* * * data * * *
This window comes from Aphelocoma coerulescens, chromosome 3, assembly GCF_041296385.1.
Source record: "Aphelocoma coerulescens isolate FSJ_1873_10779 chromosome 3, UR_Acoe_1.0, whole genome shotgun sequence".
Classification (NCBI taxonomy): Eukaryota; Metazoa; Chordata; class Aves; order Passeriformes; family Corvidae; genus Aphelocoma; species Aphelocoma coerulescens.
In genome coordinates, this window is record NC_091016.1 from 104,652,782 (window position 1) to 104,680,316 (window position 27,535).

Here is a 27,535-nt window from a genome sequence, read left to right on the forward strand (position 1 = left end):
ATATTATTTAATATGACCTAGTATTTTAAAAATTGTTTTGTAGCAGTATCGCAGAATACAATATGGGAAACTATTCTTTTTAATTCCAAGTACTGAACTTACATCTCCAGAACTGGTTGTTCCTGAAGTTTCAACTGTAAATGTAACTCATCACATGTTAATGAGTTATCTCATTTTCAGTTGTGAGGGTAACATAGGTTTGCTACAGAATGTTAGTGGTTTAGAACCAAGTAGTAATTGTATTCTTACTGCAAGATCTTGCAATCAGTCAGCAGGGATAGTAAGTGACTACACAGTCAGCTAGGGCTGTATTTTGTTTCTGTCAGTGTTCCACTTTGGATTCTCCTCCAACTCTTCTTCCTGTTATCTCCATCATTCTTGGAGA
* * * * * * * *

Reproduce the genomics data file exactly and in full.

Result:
This window comes from Aphelocoma coerulescens, chromosome 3, assembly GCF_041296385.1.
Source record: "Aphelocoma coerulescens isolate FSJ_1873_10779 chromosome 3, UR_Acoe_1.0, whole genome shotgun sequence".
Classification (NCBI taxonomy): Eukaryota; Metazoa; Chordata; class Aves; order Passeriformes; family Corvidae; genus Aphelocoma; species Aphelocoma coerulescens.
In genome coordinates, this window is record NC_091016.1 from 104,652,782 (window position 1) to 104,680,316 (window position 27,535).

Here is a 27,535-nt window from a genome sequence, read left to right on the forward strand (position 1 = left end):
ATATTATTTAATATGACCTAGTATTTTAAAAATTGTTTTGTAGCAGTATCGCAGAATACAATATGGGAAACTATTCTTTTTAATTCCAAGTACTGAACTTACATCTCCAGAACTGGTTGTTCCTGAAGTTTCAACTGTAAATGTAACTCATCACATGTTAATGAGTTATCTCATTTTCAGTTGTGAGGGTAACATAGGTTTGCTACAGAATGTTAGTGGTTTAGAACCAAGTAGTAATTGTATTCTTACTGCAAGATCTTGCAATCAGTCAGCAGGGATAGTAAGTGACTACACAGTCAGCTAGGGCTGTATTTTGTTTCTGTCAGTGTTCCACTTTGGATTCTCCTCCAACTCTTCTTCCTGTTATCTCCATCATTCTTGGAGA